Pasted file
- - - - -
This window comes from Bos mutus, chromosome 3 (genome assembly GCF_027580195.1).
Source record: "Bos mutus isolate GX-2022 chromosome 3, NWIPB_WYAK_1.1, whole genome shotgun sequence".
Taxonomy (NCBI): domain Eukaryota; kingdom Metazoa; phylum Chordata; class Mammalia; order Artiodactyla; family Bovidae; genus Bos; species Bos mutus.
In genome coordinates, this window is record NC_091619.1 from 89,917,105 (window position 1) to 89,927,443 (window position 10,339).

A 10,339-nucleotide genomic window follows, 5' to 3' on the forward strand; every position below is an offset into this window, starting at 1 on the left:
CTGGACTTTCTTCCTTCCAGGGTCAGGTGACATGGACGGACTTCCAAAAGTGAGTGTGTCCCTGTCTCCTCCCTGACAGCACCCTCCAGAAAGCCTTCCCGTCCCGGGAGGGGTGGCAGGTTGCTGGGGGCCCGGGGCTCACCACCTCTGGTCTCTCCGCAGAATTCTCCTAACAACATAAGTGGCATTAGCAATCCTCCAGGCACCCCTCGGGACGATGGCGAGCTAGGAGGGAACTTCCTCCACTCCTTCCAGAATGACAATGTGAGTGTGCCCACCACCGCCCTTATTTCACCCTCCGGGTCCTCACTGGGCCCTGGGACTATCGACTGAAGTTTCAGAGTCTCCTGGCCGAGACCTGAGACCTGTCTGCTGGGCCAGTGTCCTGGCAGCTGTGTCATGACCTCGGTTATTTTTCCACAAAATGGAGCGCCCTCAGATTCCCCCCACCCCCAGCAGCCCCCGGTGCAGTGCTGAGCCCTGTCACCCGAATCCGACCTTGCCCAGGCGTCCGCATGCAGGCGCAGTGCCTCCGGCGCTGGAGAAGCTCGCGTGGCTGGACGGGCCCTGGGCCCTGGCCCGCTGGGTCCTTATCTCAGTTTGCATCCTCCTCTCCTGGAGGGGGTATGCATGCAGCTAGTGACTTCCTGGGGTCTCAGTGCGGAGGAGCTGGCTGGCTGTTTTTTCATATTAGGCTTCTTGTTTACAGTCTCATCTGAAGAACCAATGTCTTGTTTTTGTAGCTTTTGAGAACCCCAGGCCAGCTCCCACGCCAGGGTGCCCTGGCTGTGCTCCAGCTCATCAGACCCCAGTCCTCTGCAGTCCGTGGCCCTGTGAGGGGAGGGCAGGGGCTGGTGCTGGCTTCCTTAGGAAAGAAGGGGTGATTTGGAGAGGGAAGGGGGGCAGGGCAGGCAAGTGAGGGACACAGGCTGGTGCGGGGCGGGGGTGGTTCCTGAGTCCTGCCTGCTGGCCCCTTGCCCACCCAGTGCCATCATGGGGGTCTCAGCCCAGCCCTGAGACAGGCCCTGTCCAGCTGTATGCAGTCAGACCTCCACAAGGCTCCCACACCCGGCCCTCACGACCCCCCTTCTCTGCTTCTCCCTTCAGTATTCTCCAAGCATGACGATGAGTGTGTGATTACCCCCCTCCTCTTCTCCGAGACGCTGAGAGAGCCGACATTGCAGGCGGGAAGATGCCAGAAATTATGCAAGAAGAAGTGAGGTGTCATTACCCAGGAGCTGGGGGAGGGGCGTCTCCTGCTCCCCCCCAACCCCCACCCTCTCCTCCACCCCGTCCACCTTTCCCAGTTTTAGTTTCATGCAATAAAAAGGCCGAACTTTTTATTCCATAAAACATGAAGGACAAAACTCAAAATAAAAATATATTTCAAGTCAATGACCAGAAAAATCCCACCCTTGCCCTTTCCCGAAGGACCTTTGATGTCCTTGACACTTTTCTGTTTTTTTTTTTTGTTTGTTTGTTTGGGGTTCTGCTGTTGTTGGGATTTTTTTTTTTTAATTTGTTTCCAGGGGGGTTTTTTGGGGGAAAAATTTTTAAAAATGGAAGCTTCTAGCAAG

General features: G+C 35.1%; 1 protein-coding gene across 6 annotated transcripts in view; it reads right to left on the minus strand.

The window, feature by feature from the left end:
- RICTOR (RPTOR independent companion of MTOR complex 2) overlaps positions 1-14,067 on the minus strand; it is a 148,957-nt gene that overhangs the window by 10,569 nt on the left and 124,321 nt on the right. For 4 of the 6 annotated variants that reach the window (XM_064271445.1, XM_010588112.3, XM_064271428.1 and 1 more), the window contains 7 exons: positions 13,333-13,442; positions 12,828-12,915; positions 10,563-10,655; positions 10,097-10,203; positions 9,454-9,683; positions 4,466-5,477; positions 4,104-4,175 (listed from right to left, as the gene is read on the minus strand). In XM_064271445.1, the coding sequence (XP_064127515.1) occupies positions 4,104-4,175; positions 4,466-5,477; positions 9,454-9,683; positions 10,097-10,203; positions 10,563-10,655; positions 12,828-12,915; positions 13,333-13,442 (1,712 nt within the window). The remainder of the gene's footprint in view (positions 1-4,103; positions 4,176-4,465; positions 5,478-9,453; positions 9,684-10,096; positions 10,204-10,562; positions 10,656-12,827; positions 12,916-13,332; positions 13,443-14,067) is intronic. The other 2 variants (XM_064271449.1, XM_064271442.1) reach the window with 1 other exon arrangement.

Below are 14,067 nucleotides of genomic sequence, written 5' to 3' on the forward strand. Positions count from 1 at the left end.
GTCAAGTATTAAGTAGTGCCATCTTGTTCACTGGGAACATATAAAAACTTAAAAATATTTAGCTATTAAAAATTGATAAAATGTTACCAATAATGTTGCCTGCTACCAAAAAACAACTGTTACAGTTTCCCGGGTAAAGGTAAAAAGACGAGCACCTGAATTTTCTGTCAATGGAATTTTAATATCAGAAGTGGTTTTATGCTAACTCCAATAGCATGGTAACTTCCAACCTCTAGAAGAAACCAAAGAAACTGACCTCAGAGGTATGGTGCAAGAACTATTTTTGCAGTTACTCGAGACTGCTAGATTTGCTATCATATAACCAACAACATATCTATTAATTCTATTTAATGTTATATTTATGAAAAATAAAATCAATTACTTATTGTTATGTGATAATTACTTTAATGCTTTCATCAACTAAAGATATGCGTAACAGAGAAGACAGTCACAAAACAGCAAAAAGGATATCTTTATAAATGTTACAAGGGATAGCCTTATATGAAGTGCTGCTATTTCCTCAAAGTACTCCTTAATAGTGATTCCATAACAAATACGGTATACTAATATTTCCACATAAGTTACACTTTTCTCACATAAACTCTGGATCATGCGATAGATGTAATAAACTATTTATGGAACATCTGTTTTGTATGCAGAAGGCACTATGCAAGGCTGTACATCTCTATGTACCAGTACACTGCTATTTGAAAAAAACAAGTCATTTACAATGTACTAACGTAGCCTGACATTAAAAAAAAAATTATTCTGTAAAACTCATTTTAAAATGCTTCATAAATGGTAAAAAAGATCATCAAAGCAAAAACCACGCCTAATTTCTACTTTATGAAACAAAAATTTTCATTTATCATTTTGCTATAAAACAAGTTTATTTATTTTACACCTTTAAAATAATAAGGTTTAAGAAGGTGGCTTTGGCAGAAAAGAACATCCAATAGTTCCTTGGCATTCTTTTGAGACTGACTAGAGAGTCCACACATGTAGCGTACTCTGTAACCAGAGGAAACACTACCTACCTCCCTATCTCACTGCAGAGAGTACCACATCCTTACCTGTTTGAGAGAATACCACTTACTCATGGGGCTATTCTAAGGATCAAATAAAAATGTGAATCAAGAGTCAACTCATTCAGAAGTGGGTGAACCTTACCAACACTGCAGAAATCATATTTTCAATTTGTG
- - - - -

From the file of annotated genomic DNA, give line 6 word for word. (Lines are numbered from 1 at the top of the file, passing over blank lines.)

CTGGACTTTCTTCCTTCCAGGGTCAGGTGACATGGACGGACTTCCAAAAGTGAGTGTGTCCCTGTCTCCTCCCTGACAGCACCCTCCAGAAAGCCTTCCCGTCCCGGGAGGGGTGGCAGGTTGCTGGGGGCCCGGGGCTCACCACCTCTGGTCTCTCCGCAGAATTCTCCTAACAACATAAGTGGCATTAGCAATCCTCCAGGCACCCCTCGGGACGATGGCGAGCTAGGAGGGAACTTCCTCCACTCCTTCCAGAATGACAATGTGAGTGTGCCCACCACCGCCCTTATTTCACCCTCCGGGTCCTCACTGGGCCCTGGGACTATCGACTGAAGTTTCAGAGTCTCCTGGCCGAGACCTGAGACCTGTCTGCTGGGCCAGTGTCCTGGCAGCTGTGTCATGACCTCGGTTATTTTTCCACAAAATGGAGCGCCCTCAGATTCCCCCCACCCCCAGCAGCCCCCGGTGCAGTGCTGAGCCCTGTCACCCGAATCCGACCTTGCCCAGGCGTCCGCATGCAGGCGCAGTGCCTCCGGCGCTGGAGAAGCTCGCGTGGCTGGACGGGCCCTGGGCCCTGGCCCGCTGGGTCCTTATCTCAGTTTGCATCCTCCTCTCCTGGAGGGGGTATGCATGCAGCTAGTGACTTCCTGGGGTCTCAGTGCGGAGGAGCTGGCTGGCTGTTTTTTCATATTAGGCTTCTTGTTTACAGTCTCATCTGAAGAACCAATGTCTTGTTTTTGTAGCTTTTGAGAACCCCAGGCCAGCTCCCACGCCAGGGTGCCCTGGCTGTGCTCCAGCTCATCAGACCCCAGTCCTCTGCAGTCCGTGGCCCTGTGAGGGGAGGGCAGGGGCTGGTGCTGGCTTCCTTAGGAAAGAAGGGGTGATTTGGAGAGGGAAGGGGGGCAGGGCAGGCAAGTGAGGGACACAGGCTGGTGCGGGGCGGGGGTGGTTCCTGAGTCCTGCCTGCTGGCCCCTTGCCCACCCAGTGCCATCATGGGGGTCTCAGCCCAGCCCTGAGACAGGCCCTGTCCAGCTGTATGCAGTCAGACCTCCACAAGGCTCCCACACCCGGCCCTCACGACCCCCCTTCTCTGCTTCTCCCTTCAGTATTCTCCAAGCATGACGATGAGTGTGTGATTACCCCCCTCCTCTTCTCCGAGACGCTGAGAGAGCCGACATTGCAGGCGGGAAGATGCCAGAAATTATGCAAGAAGAAGTGAGGTGTCATTACCCAGGAGCTGGGGGAGGGGCGTCTCCTGCTCCCCCCCAACCCCCACCCTCTCCTCCACCCCGTCCACCTTTCCCAGTTTTAGTTTCATGCAATAAAAAGGCCGAACTTTTTATTCCATAAAACATGAAGGACAAAACTCAAAATAAAAATATATTTCAAGTCAATGACCAGAAAAATCCCACCCTTGCCCTTTCCCGAAGGACCTTTGATGTCCTTGACACTTTTCTGTTTTTTTTTTTTGTTTGTTTGTTTGGGGTTCTGCTGTTGTTGGGATTTTTTTTTTTTAATTTGTTTCCAGGGGGGTTTTTTGGGGGAAAAATTTTTAAAAATGGAAGCTTCTAGCAAG